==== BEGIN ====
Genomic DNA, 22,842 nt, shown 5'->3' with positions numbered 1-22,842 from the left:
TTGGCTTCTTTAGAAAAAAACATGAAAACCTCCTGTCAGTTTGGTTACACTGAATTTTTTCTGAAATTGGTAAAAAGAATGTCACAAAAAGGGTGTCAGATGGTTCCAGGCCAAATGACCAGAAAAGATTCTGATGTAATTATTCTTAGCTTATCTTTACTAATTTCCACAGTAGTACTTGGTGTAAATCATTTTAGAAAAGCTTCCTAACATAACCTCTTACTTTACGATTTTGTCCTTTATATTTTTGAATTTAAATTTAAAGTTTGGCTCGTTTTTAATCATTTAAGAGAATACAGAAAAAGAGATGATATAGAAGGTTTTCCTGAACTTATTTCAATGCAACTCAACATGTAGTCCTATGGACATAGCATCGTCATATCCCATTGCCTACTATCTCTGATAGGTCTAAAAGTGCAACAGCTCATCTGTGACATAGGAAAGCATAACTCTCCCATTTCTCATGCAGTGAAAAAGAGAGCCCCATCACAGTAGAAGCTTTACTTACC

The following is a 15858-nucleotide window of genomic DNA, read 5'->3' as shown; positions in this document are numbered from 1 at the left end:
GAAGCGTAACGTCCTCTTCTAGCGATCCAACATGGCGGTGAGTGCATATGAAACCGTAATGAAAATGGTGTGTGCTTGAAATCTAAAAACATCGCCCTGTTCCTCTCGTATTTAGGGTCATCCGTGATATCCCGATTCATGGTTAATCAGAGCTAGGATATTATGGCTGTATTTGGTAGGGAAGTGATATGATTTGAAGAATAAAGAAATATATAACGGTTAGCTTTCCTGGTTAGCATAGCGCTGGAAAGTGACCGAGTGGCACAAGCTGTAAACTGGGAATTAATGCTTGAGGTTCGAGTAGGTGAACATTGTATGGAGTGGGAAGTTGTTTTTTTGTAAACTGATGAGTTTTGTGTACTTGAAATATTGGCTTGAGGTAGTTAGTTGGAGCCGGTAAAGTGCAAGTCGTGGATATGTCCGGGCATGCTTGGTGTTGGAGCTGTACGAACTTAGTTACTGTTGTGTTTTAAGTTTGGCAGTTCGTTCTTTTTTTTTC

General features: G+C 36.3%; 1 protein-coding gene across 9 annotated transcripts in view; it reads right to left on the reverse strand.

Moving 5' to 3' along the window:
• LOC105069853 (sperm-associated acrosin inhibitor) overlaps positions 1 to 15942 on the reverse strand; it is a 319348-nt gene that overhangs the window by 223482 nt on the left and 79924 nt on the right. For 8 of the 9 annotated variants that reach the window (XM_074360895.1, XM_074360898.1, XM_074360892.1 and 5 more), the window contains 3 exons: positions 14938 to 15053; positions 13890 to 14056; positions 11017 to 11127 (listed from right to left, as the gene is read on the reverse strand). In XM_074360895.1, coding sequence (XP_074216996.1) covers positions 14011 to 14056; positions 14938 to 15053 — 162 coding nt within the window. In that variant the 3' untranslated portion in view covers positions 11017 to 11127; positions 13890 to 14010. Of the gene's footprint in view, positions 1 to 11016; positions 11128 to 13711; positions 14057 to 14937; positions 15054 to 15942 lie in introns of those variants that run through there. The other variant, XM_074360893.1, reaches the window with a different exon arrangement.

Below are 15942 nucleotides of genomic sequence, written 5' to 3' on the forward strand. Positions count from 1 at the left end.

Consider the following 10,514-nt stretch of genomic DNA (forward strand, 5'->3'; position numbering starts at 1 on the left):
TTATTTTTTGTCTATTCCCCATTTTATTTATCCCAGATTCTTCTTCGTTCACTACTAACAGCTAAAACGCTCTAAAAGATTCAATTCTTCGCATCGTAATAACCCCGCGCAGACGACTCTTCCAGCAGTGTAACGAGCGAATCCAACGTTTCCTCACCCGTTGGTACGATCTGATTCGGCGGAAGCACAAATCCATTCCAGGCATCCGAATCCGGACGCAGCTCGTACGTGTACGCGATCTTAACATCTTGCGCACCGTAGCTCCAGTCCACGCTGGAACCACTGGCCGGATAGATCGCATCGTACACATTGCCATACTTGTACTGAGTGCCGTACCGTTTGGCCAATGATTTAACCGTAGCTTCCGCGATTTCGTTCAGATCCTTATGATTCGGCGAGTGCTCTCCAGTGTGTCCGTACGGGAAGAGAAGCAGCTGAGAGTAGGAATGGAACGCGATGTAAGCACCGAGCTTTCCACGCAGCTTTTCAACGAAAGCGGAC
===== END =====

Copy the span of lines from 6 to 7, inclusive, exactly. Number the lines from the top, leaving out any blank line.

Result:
Moving 5' to 3' along the window:
• LOC105069853 (sperm-associated acrosin inhibitor) overlaps positions 1 to 15942 on the reverse strand; it is a 319348-nt gene that overhangs the window by 223482 nt on the left and 79924 nt on the right. For 8 of the 9 annotated variants that reach the window (XM_074360895.1, XM_074360898.1, XM_074360892.1 and 5 more), the window contains 3 exons: positions 14938 to 15053; positions 13890 to 14056; positions 11017 to 11127 (listed from right to left, as the gene is read on the reverse strand). In XM_074360895.1, coding sequence (XP_074216996.1) covers positions 14011 to 14056; positions 14938 to 15053 — 162 coding nt within the window. In that variant the 3' untranslated portion in view covers positions 11017 to 11127; positions 13890 to 14010. Of the gene's footprint in view, positions 1 to 11016; positions 11128 to 13711; positions 14057 to 14937; positions 15054 to 15942 lie in introns of those variants that run through there. The other variant, XM_074360893.1, reaches the window with a different exon arrangement.